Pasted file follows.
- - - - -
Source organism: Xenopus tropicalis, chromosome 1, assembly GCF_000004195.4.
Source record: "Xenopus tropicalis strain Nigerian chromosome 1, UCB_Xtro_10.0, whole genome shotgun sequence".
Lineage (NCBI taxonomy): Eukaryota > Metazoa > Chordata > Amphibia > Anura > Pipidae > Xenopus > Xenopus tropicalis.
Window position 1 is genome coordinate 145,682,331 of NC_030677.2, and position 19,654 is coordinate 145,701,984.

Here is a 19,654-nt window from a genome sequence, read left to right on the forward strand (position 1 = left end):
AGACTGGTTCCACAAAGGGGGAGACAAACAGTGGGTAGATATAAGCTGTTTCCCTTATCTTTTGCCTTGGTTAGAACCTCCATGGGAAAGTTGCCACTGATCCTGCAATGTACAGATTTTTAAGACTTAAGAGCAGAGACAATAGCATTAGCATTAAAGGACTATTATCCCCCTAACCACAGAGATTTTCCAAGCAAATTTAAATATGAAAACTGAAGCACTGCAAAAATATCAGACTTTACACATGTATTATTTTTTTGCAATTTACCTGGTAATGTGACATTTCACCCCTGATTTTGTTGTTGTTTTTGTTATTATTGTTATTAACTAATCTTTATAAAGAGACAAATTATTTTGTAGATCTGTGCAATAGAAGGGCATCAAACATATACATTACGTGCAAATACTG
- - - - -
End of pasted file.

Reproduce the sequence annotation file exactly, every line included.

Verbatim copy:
Source organism: Xenopus tropicalis, chromosome 1, assembly GCF_000004195.4.
Source record: "Xenopus tropicalis strain Nigerian chromosome 1, UCB_Xtro_10.0, whole genome shotgun sequence".
Lineage (NCBI taxonomy): Eukaryota > Metazoa > Chordata > Amphibia > Anura > Pipidae > Xenopus > Xenopus tropicalis.
Window position 1 is genome coordinate 145,682,331 of NC_030677.2, and position 19,654 is coordinate 145,701,984.

Here is a 19,654-nt window from a genome sequence, read left to right on the forward strand (position 1 = left end):
AGACTGGTTCCACAAAGGGGGAGACAAACAGTGGGTAGATATAAGCTGTTTCCCTTATCTTTTGCCTTGGTTAGAACCTCCATGGGAAAGTTGCCACTGATCCTGCAATGTACAGATTTTTAAGACTTAAGAGCAGAGACAATAGCATTAGCATTAAAGGACTATTATCCCCCTAACCACAGAGATTTTCCAAGCAAATTTAAATATGAAAACTGAAGCACTGCAAAAATATCAGACTTTACACATGTATTATTTTTTTGCAATTTACCTGGTAATGTGACATTTCACCCCTGATTTTGTTGTTGTTTTTGTTATTATTGTTATTAACTAATCTTTATAAAGAGACAAATTATTTTGTAGATCTGTGCAATAGAAGGGCATCAAACATATACATTACGTGCAAATACTG